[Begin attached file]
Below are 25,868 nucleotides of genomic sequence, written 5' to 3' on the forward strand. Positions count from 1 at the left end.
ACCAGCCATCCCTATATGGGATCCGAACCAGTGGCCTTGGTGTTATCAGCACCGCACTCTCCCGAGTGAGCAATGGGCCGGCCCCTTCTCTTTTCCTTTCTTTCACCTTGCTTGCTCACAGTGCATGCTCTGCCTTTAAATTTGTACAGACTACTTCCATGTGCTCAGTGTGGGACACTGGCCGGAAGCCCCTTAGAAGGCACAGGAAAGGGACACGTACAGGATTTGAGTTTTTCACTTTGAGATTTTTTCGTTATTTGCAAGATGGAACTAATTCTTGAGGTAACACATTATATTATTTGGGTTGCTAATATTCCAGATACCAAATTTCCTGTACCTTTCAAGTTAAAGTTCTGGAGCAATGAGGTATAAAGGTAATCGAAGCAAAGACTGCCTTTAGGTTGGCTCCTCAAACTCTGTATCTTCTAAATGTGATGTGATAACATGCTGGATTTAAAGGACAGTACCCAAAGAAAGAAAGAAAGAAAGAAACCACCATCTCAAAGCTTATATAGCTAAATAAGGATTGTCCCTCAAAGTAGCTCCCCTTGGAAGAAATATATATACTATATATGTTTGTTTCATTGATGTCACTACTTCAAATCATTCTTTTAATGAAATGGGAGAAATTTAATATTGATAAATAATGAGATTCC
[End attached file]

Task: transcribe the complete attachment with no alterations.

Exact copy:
Below are 25,868 nucleotides of genomic sequence, written 5' to 3' on the forward strand. Positions count from 1 at the left end.
ACCAGCCATCCCTATATGGGATCCGAACCAGTGGCCTTGGTGTTATCAGCACCGCACTCTCCCGAGTGAGCAATGGGCCGGCCCCTTCTCTTTTCCTTTCTTTCACCTTGCTTGCTCACAGTGCATGCTCTGCCTTTAAATTTGTACAGACTACTTCCATGTGCTCAGTGTGGGACACTGGCCGGAAGCCCCTTAGAAGGCACAGGAAAGGGACACGTACAGGATTTGAGTTTTTCACTTTGAGATTTTTTCGTTATTTGCAAGATGGAACTAATTCTTGAGGTAACACATTATATTATTTGGGTTGCTAATATTCCAGATACCAAATTTCCTGTACCTTTCAAGTTAAAGTTCTGGAGCAATGAGGTATAAAGGTAATCGAAGCAAAGACTGCCTTTAGGTTGGCTCCTCAAACTCTGTATCTTCTAAATGTGATGTGATAACATGCTGGATTTAAAGGACAGTACCCAAAGAAAGAAAGAAAGAAAGAAACCACCATCTCAAAGCTTATATAGCTAAATAAGGATTGTCCCTCAAAGTAGCTCCCCTTGGAAGAAATATATATACTATATATGTTTGTTTCATTGATGTCACTACTTCAAATCATTCTTTTAATGAAATGGGAGAAATTTAATATTGATAAATAATGAGATTCC